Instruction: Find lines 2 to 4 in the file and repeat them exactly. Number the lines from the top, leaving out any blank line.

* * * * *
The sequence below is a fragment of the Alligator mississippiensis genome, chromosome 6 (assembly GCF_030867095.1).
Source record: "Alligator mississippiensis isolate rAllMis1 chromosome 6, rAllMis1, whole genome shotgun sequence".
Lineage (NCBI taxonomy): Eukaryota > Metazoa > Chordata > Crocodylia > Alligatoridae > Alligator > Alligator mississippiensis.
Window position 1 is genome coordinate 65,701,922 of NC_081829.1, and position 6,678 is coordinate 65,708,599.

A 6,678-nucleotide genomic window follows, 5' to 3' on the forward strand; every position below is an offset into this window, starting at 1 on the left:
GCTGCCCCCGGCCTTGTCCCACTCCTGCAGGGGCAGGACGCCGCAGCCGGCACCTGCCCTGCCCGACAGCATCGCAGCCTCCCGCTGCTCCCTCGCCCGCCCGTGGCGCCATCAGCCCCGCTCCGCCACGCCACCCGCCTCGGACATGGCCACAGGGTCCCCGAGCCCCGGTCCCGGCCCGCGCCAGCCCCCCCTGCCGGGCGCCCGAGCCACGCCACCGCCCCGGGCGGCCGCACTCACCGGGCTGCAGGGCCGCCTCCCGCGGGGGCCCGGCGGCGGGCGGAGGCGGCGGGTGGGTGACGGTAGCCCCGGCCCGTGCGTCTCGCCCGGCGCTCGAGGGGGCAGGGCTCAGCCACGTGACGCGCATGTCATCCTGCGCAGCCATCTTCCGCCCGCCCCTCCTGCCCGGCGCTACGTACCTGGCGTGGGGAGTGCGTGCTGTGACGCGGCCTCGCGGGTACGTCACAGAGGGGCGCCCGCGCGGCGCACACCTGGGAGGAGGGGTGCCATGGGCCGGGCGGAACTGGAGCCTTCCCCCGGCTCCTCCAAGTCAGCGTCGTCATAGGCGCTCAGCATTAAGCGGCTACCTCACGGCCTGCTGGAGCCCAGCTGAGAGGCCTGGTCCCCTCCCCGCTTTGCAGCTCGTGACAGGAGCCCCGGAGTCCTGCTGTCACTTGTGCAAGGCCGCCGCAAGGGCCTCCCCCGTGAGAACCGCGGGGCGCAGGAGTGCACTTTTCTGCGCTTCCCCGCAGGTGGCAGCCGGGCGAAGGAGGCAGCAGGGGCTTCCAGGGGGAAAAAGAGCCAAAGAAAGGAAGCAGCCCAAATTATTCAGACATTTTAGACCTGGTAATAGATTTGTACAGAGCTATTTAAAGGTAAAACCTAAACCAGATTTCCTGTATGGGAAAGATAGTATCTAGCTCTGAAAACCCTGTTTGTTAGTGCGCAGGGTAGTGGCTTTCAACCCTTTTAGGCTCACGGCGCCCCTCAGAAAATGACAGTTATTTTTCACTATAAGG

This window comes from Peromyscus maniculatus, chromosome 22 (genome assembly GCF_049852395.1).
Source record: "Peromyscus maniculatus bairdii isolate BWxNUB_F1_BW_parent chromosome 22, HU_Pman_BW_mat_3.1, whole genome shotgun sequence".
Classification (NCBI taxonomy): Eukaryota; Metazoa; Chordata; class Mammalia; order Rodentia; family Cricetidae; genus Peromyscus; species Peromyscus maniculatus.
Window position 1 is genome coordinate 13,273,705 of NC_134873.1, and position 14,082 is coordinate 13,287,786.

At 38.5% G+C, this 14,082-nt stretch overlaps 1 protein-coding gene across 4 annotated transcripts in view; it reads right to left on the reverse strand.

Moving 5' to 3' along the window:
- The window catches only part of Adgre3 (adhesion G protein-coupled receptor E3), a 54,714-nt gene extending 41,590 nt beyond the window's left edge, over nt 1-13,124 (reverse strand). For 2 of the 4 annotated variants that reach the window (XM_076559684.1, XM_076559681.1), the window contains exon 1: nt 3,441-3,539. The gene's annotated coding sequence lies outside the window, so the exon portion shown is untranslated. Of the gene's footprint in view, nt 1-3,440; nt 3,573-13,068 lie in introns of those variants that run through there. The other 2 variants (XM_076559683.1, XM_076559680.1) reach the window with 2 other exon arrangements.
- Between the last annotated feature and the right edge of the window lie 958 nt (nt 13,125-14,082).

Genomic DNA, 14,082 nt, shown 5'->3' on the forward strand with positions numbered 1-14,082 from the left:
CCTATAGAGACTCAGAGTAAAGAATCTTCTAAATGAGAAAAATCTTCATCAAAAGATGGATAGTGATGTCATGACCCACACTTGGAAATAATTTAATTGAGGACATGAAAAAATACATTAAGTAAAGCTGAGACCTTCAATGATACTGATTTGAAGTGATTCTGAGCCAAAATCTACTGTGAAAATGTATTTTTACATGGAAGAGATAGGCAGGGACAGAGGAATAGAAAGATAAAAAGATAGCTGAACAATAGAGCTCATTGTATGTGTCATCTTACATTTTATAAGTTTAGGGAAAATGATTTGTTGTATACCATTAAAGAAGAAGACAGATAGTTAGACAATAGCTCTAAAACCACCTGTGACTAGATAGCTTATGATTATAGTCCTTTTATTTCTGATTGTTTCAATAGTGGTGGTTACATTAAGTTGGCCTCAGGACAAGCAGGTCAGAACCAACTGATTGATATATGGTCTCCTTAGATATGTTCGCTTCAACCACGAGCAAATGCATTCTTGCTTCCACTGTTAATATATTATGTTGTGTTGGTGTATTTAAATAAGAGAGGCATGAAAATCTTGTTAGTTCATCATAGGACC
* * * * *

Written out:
Source record: "Alligator mississippiensis isolate rAllMis1 chromosome 6, rAllMis1, whole genome shotgun sequence".
Lineage (NCBI taxonomy): Eukaryota > Metazoa > Chordata > Crocodylia > Alligatoridae > Alligator > Alligator mississippiensis.
Window position 1 is genome coordinate 65,701,922 of NC_081829.1, and position 6,678 is coordinate 65,708,599.